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May 31, 2007


Cells On A Bed Of Nails

Silicon nanowires allow DNA to be delivered into cells

Celia Henry Arnaud

J. Am. Chem. Soc.
POKED A mouse embryonic stem cell grows on silicon nanowires.

Putting cells on pins and needles is a way of getting foreign molecules into the cells, according to a team led by chemist Peidong Yang at the University of California, Berkeley, and medical researcher Bruce R. Conklin at the Gladstone Institute of Cardiovascular Disease in San Francisco.

They have been growing mammalian cells on arrays of silicon nanowires, each about 3–6 µm long and less than 100 nm in diameter (J. Am. Chem. Soc., DOI: 10.1021/ja071456k). As the cells settle out of the culture medium onto the bed of nanowires, the wires penetrate the cells without damaging them and without the application of any external force. The cells survive and proliferate, even after being impaled on the wires.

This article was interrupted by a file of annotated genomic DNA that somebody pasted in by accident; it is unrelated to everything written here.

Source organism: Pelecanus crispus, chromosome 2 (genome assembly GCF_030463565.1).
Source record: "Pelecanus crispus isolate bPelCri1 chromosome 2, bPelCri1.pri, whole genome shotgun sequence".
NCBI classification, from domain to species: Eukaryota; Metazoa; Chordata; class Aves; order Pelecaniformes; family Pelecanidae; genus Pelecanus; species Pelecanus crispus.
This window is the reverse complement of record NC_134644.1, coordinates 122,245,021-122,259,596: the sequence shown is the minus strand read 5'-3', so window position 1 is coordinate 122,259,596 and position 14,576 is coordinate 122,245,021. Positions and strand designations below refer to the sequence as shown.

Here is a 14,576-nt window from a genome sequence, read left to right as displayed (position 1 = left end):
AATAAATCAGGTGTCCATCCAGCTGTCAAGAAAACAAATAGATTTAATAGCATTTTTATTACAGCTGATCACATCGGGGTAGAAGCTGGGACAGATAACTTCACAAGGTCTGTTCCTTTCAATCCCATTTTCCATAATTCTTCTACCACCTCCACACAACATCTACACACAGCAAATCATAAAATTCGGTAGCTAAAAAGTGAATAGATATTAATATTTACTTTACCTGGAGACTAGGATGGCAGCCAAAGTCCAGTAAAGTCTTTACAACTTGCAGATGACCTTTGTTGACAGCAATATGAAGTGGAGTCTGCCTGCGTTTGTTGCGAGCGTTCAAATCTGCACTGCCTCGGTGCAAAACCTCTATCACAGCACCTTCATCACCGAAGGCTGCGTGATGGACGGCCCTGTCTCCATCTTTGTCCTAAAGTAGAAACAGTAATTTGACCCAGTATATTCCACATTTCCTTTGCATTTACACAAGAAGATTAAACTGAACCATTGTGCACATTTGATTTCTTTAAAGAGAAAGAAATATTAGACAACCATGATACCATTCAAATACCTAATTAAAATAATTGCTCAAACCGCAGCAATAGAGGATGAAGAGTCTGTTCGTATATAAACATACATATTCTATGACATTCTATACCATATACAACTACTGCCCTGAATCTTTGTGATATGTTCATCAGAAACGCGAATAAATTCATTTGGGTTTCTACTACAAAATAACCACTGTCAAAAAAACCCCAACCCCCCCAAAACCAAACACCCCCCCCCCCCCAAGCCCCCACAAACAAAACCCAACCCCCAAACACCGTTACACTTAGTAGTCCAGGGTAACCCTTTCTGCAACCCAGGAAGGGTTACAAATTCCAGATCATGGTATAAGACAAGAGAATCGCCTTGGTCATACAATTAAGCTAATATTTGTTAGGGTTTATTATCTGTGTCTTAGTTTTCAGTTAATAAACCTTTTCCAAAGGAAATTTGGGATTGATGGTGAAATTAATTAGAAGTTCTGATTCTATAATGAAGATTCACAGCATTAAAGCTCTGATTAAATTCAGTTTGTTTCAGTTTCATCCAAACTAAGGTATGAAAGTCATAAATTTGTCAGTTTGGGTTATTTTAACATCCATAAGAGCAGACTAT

By first depositing DNA onto the wires, the researchers were able to transfer the genetic material into human embryonic kidney cells. The team members expect that the delivery efficiency could be improved by adjusting the nanowires' surface chemistry.

The nanowire arrays could be used for drug delivery applications or for electrical stimulation and detection in cells, the scientists say.

Chemical & Engineering News
ISSN 0009-2347
Copyright © 2011 American Chemical Society